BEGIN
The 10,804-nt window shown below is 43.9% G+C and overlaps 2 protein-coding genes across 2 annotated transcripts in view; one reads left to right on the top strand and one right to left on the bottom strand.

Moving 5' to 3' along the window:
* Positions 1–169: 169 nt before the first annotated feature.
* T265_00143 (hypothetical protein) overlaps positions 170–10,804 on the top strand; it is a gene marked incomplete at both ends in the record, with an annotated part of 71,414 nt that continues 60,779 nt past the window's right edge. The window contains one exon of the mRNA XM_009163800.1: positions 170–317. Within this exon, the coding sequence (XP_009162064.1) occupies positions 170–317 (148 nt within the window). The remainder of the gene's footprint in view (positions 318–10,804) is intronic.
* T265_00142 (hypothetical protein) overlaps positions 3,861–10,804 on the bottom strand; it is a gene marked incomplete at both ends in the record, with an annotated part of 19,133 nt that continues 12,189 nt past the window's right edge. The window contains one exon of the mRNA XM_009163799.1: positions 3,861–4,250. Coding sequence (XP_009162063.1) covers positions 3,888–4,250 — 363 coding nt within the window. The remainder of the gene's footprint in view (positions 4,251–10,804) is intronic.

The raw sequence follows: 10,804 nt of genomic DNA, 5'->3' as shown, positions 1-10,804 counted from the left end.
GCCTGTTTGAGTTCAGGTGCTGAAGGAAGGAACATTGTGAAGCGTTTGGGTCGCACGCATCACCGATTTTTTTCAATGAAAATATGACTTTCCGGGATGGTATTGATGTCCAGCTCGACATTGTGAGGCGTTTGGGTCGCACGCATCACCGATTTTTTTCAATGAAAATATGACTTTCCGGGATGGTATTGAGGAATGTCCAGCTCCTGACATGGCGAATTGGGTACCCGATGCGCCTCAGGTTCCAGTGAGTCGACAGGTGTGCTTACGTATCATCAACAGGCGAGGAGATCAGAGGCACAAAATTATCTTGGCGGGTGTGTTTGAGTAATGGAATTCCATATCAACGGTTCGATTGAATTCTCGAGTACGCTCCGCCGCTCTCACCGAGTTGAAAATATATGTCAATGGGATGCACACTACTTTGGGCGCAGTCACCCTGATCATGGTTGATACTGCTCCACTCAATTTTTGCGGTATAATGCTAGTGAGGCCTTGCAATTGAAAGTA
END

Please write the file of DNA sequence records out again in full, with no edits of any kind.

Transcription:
The 10,804-nt window shown below is 43.9% G+C and overlaps 2 protein-coding genes across 2 annotated transcripts in view; one reads left to right on the top strand and one right to left on the bottom strand.

Moving 5' to 3' along the window:
* Positions 1–169: 169 nt before the first annotated feature.
* T265_00143 (hypothetical protein) overlaps positions 170–10,804 on the top strand; it is a gene marked incomplete at both ends in the record, with an annotated part of 71,414 nt that continues 60,779 nt past the window's right edge. The window contains one exon of the mRNA XM_009163800.1: positions 170–317. Within this exon, the coding sequence (XP_009162064.1) occupies positions 170–317 (148 nt within the window). The remainder of the gene's footprint in view (positions 318–10,804) is intronic.
* T265_00142 (hypothetical protein) overlaps positions 3,861–10,804 on the bottom strand; it is a gene marked incomplete at both ends in the record, with an annotated part of 19,133 nt that continues 12,189 nt past the window's right edge. The window contains one exon of the mRNA XM_009163799.1: positions 3,861–4,250. Coding sequence (XP_009162063.1) covers positions 3,888–4,250 — 363 coding nt within the window. The remainder of the gene's footprint in view (positions 4,251–10,804) is intronic.

The raw sequence follows: 10,804 nt of genomic DNA, 5'->3' as shown, positions 1-10,804 counted from the left end.
GCCTGTTTGAGTTCAGGTGCTGAAGGAAGGAACATTGTGAAGCGTTTGGGTCGCACGCATCACCGATTTTTTTCAATGAAAATATGACTTTCCGGGATGGTATTGATGTCCAGCTCGACATTGTGAGGCGTTTGGGTCGCACGCATCACCGATTTTTTTCAATGAAAATATGACTTTCCGGGATGGTATTGAGGAATGTCCAGCTCCTGACATGGCGAATTGGGTACCCGATGCGCCTCAGGTTCCAGTGAGTCGACAGGTGTGCTTACGTATCATCAACAGGCGAGGAGATCAGAGGCACAAAATTATCTTGGCGGGTGTGTTTGAGTAATGGAATTCCATATCAACGGTTCGATTGAATTCTCGAGTACGCTCCGCCGCTCTCACCGAGTTGAAAATATATGTCAATGGGATGCACACTACTTTGGGCGCAGTCACCCTGATCATGGTTGATACTGCTCCACTCAATTTTTGCGGTATAATGCTAGTGAGGCCTTGCAATTGAAAGTA